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int main()
    FILE *read_fp;
    char buffer[BUFSIZ + 1];
    int chars_read;

    memset(buffer, '\0', sizeof(buffer));
    read_fp = popen("cat popen*.c | wc -l", "r");
    if (read_fp != NULL) {
        chars_read = fread(buffer, sizeof(char), BUFSIZ, read_fp);
        while (chars_read > 0) {
            buffer[chars_read - 1] = '\0';
            //buffer[chars_read] = '\0';
            printf("Reading:-\n %s\n", buffer);
            chars_read = fread(buffer, sizeof(char), BUFSIZ, read_fp);

fread() returns the number of items successfully read

I think the following line should be changed from

buffer[chars_read - 1] = '\0';


buffer[chars_read] = '\0';

Do I get it right?

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2 Answers 2

up vote 3 down vote accepted

Are you tring to NULL terminate the string read? If so, then yes, buffer[chars_read] = '\0'; would be the way to do that.

Other than that, the structure of your loop could be easier understood if you did it as

do (
    chars_read = fread(....);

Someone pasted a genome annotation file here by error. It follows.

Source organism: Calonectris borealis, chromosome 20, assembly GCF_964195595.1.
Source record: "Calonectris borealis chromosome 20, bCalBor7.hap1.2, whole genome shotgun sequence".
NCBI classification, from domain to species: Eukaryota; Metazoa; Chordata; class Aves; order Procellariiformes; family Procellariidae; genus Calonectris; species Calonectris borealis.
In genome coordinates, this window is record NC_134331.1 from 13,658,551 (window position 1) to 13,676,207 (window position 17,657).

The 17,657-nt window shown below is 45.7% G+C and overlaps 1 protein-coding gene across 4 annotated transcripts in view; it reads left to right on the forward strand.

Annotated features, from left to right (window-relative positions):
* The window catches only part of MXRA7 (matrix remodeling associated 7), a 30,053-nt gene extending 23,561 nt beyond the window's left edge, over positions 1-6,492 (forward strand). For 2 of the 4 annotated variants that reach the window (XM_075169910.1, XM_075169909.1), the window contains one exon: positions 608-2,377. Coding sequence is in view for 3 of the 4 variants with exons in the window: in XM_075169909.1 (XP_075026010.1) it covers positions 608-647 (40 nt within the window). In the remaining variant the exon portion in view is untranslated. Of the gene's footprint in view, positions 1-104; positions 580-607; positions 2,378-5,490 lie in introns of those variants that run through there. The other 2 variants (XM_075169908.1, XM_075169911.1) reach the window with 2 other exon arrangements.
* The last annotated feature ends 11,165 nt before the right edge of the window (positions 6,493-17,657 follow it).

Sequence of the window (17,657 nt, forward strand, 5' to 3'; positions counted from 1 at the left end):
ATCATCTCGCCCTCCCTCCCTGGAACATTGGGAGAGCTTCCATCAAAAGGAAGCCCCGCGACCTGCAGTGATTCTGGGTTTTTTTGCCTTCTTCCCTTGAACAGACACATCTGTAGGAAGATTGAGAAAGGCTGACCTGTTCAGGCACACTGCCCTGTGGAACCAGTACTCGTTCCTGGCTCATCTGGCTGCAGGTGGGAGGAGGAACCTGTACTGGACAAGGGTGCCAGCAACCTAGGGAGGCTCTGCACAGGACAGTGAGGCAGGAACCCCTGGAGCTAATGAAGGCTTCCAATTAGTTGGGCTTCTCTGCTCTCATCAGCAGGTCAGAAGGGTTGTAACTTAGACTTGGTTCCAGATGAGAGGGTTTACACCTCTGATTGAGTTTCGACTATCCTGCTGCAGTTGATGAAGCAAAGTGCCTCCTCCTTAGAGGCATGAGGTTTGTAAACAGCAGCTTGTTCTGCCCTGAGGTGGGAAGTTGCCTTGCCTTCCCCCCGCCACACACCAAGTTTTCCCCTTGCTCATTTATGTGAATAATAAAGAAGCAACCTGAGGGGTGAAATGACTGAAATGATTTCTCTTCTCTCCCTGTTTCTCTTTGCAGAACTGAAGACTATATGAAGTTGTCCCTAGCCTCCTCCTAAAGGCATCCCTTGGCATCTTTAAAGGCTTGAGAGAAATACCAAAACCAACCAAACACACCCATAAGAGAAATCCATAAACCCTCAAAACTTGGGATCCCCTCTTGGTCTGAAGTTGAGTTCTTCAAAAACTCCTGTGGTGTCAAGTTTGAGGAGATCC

if ( chars_read > 0) { 
       buffer[chars_read] = '\0';
} while (chars_read > 0);

or more traditional

while ((chars_read = fread(....)) > 0) {
       buffer[chars_read] = '\0';
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I believe the code is intended to remove the final newline from the wc -l output, which is why it's writing to where the newline is at the end of the string. It's still not especially sane code, because you'd have to have a very small BUFSIZ or the wrong wc in your $PATH to loop, and if it does loop then overwriting the newline should only happen on the final pass (equivalently and testably, it should check that buffer[chars_read - 1] == '\n').

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Just because buffer[chars_read - 1] == '\n' is no guarantee that this is the end of the input... –  Ben Voigt Jul 11 '11 at 3:44
True; there's a lot wrong with that code, really. It doesn't handle multiple lines at all, and will miss one in mid-buffer; this is really a job for fgets(). –  geekosaur Jul 11 '11 at 3:48

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